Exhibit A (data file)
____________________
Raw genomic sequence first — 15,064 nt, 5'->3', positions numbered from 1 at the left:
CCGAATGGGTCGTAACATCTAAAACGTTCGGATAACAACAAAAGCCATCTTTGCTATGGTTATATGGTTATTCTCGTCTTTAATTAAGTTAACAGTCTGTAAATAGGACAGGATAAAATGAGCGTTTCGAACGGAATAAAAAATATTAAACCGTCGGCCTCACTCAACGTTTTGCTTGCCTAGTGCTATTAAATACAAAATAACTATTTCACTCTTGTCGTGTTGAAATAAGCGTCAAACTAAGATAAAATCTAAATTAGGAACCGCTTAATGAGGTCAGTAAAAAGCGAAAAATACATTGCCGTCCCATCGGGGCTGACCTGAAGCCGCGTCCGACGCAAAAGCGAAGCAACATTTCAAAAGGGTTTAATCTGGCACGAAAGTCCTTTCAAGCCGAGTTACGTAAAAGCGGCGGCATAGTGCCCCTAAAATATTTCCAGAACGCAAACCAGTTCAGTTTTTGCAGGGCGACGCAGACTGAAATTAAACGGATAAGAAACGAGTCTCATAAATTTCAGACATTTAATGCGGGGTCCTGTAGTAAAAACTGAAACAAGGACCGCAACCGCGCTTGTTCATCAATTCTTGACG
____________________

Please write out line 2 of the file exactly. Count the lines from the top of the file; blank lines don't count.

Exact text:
CCGAATGGGTCGTAACATCTAAAACGTTCGGATAACAACAAAAGCCATCTTTGCTATGGTTATATGGTTATTCTCGTCTTTAATTAAGTTAACAGTCTGTAAATAGGACAGGATAAAATGAGCGTTTCGAACGGAATAAAAAATATTAAACCGTCGGCCTCACTCAACGTTTTGCTTGCCTAGTGCTATTAAATACAAAATAACTATTTCACTCTTGTCGTGTTGAAATAAGCGTCAAACTAAGATAAAATCTAAATTAGGAACCGCTTAATGAGGTCAGTAAAAAGCGAAAAATACATTGCCGTCCCATCGGGGCTGACCTGAAGCCGCGTCCGACGCAAAAGCGAAGCAACATTTCAAAAGGGTTTAATCTGGCACGAAAGTCCTTTCAAGCCGAGTTACGTAAAAGCGGCGGCATAGTGCCCCTAAAATATTTCCAGAACGCAAACCAGTTCAGTTTTTGCAGGGCGACGCAGACTGAAATTAAACGGATAAGAAACGAGTCTCATAAATTTCAGACATTTAATGCGGGGTCCTGTAGTAAAAACTGAAACAAGGACCGCAACCGCGCTTGTTCATCAATTCTTGACG